Professional Learning International

   

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Author: Bodo Heiliger

PYP Coordinator at Munich International School

1 September 2015

My last memories of watching Sesame Street involve me sitting in my friends’ living room silently detesting a show I once loved but now believed was too childish. Big fluffy animals singing silly songs about letters and numbers weren’t cool anymore. I was now eight-years old and the messages being sent abruptly stopped resounding within me.

It’s taken twenty-eight years for me to be reconnected with Sesame Street. YouTube has taken over the world of online videos and finding ways to quietly engage our 21-month old twins has led us to the Sesame Street YouTube Channel. This has led us to creating a playlist of famous musicians rewriting their own songs as“educational.” From Usher to One Direction to Elvis Costello, many musicians have performed on Sesame Street. They are cute, educational, and quite catchy. Best of all, my kiddos love ‘em.

One song, however, has deeply reverberated with me, and over the past few weeks I have reflected on its message and connection to teaching and learning. The Power of Yet by Janelle Monae melodically brings up the important message of fostering a growth mindset.

You try to add but the numbers came out wrong

You tried to sing but you didn’t know the whole song

You tried to cook but it didn’t taste right

You tried to dunk but you didn’t get enough height

You just didn’t get it yet,

but you’ll make it soon I’ll bet.

It’s the power of yet.

Mark Hecker, founder of Reach Incorporated, says that we often forget about “yet”.  In one of the most powerful TedTalks, he shares how the most disadvantaged have always been judged by what they have done before and what they cannot do now. Rarely are they ever seen as what they could do or what they haven’t done, yet. I began to think about teaching and how often our language focuses on the now rather than then. How can we shift our language, so rather than saying, “Johnny does not know his 8-times table,” to saying, “Johnny knows his 5-times table and does not yet know his 8-times table?” This minimal shift changes what we are saying to children and parents from what is to what could be.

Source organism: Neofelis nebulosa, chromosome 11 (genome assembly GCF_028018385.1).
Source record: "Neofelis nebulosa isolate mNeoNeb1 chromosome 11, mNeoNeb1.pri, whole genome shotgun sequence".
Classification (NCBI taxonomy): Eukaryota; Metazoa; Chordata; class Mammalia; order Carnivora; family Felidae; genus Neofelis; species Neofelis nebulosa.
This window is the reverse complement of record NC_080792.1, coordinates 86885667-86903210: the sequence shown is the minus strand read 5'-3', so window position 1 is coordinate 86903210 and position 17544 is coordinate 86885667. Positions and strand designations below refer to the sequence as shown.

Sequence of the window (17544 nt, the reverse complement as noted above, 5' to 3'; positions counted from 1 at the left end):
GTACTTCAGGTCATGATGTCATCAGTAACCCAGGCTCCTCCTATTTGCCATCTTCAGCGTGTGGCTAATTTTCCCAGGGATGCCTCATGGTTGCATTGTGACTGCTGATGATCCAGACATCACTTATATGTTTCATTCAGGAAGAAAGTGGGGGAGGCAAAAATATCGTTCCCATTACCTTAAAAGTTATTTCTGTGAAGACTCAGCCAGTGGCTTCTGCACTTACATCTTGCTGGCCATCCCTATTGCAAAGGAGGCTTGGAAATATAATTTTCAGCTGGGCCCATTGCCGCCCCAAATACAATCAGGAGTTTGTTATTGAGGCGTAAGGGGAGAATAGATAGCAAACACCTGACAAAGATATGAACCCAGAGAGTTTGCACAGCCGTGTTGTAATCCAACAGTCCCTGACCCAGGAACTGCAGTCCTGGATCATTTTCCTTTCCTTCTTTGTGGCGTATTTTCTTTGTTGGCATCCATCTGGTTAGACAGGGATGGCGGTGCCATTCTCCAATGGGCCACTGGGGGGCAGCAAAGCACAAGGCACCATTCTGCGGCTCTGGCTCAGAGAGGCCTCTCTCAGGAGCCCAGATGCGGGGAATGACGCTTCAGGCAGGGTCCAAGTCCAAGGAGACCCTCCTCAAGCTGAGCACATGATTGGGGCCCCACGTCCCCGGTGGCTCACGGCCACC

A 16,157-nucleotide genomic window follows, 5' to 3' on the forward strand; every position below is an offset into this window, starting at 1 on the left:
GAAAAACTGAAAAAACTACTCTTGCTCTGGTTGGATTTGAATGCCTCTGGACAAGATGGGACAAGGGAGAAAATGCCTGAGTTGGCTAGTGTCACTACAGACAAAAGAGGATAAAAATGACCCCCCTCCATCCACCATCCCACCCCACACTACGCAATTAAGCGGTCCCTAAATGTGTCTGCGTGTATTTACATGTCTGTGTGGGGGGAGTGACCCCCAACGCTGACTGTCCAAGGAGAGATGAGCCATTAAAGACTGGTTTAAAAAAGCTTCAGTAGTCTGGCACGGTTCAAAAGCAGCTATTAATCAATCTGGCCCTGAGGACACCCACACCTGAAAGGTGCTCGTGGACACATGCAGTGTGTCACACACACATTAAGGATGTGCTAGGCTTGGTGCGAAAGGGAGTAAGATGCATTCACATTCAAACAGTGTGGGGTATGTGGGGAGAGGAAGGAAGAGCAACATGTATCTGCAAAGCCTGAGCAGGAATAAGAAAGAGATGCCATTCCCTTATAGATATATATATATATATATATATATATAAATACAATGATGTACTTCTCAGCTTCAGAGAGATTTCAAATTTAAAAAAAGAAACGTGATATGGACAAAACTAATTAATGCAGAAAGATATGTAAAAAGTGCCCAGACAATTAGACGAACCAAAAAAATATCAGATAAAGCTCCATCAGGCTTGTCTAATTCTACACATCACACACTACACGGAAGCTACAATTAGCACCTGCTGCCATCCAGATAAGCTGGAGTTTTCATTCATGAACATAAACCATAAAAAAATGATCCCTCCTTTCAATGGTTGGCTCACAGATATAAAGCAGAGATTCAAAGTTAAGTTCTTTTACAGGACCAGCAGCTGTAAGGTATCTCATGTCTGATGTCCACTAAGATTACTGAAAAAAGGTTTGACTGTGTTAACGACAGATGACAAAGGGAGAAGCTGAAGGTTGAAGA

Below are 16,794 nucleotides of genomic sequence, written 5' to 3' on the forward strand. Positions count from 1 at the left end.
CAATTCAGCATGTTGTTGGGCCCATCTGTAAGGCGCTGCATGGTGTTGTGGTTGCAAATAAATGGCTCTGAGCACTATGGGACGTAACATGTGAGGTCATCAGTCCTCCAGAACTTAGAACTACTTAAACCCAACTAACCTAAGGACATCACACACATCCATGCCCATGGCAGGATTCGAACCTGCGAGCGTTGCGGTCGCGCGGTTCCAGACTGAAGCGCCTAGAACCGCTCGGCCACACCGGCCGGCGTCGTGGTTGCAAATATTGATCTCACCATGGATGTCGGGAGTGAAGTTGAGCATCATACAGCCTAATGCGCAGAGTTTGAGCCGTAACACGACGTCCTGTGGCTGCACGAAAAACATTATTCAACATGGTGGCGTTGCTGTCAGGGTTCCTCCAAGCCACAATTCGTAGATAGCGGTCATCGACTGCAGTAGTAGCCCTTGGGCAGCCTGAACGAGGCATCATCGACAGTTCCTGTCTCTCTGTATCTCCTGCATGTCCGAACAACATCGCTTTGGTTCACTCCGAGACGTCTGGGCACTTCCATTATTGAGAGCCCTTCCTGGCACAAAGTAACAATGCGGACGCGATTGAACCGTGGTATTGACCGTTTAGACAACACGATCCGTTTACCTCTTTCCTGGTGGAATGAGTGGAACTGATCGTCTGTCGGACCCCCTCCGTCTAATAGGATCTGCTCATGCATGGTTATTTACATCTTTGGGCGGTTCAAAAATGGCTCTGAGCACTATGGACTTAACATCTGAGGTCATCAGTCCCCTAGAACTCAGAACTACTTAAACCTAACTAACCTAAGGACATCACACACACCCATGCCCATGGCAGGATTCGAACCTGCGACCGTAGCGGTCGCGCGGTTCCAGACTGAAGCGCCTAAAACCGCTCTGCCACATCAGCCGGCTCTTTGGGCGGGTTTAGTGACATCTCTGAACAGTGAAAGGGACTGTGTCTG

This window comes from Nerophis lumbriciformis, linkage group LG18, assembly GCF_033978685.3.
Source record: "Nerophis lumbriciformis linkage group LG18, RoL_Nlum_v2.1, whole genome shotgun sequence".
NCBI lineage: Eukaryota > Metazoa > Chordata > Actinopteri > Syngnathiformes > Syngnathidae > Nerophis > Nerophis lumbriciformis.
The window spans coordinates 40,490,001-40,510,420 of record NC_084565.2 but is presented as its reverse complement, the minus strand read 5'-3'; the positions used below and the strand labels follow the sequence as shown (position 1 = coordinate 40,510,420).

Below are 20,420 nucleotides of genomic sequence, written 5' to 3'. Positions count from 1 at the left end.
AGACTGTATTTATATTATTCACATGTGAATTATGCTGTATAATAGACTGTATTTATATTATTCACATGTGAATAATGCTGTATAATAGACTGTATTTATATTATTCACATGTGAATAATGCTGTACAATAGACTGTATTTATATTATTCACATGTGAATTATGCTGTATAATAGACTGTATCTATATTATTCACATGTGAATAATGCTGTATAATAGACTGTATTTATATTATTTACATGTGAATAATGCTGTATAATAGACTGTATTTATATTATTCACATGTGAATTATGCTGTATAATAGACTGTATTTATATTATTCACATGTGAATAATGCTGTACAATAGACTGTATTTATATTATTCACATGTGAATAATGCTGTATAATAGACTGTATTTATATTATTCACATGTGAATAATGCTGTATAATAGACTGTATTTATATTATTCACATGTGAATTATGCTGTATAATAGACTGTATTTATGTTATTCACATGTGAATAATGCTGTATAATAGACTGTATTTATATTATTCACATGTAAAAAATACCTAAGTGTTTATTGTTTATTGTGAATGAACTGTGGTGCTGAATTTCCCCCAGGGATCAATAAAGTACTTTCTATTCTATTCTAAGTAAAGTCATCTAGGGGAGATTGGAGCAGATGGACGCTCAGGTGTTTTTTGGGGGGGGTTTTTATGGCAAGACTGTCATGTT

Carol Dweck, the guru of growth mindset research, states that “just the words “yet” or “not yet,” give kids greater confidence, give them a path into the future that creates greater persistence…[E]very time they push out of their comfort zone to learn something new and difficult, the neurons in their brain can form new, stronger connections, and over time they can get smarter.”

At what age do we stop saying, “….yet”? We always say it about babies as I have recently learned in my conversations with other parents that always end with “….yet”.

“Are they sitting up, yet?

“Have they started crawling, yet?”

“No, they are not talking, yet.”

“Are they eating solid foods, yet?”

“Yes, they are walking, but they’re not running, yet.”

“Are they only taking one nap, yet?”

“Have they stopped breast feeding, yet?”

“No, they are not sleeping through the night, yet.”

When and why do we stop asking and answering using, “yet”? We often hear kids saying, “I can’t…” How can we teach ourselves and our students to say, “…yet.” Dweck believes that we can begin by “praising wisely, not praising intelligence or talent. That has failed. Don’t do that anymore. But praising the process that kids engage in: their effort, their strategies, their focus, their perseverance, and their improvement. This process praise creates kids who are hardy and resilient.”

Many teachers in Grades 3 and 4 at Munich International School have begun the year focusing on the growth mindset and the power of yet using Jo Boaler’s Week of Inspirational Math from Stanford University’s YouCubed Project. Within this week, students learn important growth mindset messages that help them develop confidence, try harder all year, persist with open and difficult problems and embrace mistakes and challenges. All tasks are low floor and high ceiling – they are accessible to all students and they extend to high levels. This is one amazing example of how we can push our students to recognise the importance of developing a growth mindset.

I was fortunate to observe of these several lessons and the discussions were extremely powerful. The learning experiences were challenging for all, but the results help set the stage for a year of deep understanding of mathematics. Below are some photos from the week of inspirational math:

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